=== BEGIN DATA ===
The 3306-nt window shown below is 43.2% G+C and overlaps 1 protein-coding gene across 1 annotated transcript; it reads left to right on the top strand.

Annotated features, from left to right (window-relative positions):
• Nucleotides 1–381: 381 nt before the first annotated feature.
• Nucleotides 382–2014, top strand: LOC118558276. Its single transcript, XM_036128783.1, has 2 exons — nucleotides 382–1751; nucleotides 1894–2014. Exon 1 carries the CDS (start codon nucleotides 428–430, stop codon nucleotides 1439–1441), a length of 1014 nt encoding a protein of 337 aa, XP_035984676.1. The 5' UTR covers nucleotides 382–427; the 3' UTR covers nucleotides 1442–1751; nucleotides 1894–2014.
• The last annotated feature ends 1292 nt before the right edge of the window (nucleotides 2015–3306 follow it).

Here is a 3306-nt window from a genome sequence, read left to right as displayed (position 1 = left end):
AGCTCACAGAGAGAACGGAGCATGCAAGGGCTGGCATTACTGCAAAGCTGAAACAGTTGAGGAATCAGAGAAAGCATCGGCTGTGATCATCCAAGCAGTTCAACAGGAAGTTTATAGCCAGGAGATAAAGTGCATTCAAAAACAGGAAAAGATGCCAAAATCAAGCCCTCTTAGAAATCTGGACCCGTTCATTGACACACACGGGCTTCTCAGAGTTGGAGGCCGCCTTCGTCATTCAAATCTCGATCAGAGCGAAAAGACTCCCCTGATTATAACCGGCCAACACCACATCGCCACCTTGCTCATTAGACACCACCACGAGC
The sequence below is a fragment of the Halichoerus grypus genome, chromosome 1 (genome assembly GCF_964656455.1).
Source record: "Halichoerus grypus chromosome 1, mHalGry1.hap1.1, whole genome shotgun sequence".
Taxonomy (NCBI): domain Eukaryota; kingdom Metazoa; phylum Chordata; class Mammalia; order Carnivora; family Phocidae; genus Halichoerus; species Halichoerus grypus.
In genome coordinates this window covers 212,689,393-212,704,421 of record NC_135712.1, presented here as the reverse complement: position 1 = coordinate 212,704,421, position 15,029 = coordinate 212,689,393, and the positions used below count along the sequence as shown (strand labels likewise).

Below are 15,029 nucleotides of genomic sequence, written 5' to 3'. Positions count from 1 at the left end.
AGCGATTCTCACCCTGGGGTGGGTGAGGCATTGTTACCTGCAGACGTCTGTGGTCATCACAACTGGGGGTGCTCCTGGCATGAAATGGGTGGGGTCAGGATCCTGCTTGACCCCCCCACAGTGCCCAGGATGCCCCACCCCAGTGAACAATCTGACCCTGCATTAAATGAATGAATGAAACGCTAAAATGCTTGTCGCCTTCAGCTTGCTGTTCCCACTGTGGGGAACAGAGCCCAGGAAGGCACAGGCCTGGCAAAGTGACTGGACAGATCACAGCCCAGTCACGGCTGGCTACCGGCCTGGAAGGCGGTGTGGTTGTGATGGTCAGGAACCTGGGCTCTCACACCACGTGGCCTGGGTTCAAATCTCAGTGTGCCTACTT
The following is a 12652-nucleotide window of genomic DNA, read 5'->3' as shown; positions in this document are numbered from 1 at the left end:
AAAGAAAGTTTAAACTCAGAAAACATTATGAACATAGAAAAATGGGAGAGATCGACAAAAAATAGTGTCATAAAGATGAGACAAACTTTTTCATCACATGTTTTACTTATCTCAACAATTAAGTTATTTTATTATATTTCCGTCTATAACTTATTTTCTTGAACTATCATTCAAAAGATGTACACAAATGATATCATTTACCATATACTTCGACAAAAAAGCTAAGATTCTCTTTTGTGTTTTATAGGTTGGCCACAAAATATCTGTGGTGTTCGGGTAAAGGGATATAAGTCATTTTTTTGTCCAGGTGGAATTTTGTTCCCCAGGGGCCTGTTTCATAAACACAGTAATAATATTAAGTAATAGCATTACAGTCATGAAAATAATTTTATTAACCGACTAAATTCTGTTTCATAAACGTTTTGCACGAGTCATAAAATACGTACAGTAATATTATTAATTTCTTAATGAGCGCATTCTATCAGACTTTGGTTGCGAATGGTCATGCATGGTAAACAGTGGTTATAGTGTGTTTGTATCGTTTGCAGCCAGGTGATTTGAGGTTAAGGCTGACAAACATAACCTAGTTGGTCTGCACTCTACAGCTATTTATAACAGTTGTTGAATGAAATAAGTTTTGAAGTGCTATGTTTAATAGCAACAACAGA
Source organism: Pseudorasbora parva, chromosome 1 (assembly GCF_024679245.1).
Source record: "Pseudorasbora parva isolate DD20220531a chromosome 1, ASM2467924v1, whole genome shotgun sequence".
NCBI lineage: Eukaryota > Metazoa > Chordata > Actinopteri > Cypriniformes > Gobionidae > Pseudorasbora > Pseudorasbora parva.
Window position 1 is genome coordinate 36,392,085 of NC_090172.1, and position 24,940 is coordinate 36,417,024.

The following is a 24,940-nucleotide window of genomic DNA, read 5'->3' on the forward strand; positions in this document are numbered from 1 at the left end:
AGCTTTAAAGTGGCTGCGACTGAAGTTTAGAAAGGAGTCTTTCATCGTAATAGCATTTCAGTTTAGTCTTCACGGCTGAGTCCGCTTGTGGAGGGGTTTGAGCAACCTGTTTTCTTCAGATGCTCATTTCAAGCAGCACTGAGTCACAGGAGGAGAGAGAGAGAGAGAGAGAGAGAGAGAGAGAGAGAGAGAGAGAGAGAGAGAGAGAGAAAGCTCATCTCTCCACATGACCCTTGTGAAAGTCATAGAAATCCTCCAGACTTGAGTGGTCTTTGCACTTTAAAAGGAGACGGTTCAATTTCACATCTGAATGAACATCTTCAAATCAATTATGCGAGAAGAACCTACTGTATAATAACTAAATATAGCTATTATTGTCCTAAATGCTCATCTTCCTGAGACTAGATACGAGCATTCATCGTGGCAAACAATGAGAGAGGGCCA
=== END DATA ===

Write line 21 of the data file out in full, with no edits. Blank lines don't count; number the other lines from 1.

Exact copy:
AGCTTTAAAGTGGCTGCGACTGAAGTTTAGAAAGGAGTCTTTCATCGTAATAGCATTTCAGTTTAGTCTTCACGGCTGAGTCCGCTTGTGGAGGGGTTTGAGCAACCTGTTTTCTTCAGATGCTCATTTCAAGCAGCACTGAGTCACAGGAGGAGAGAGAGAGAGAGAGAGAGAGAGAGAGAGAGAGAGAGAGAGAGAGAGAGAGAGAGAAAGCTCATCTCTCCACATGACCCTTGTGAAAGTCATAGAAATCCTCCAGACTTGAGTGGTCTTTGCACTTTAAAAGGAGACGGTTCAATTTCACATCTGAATGAACATCTTCAAATCAATTATGCGAGAAGAACCTACTGTATAATAACTAAATATAGCTATTATTGTCCTAAATGCTCATCTTCCTGAGACTAGATACGAGCATTCATCGTGGCAAACAATGAGAGAGGGCCA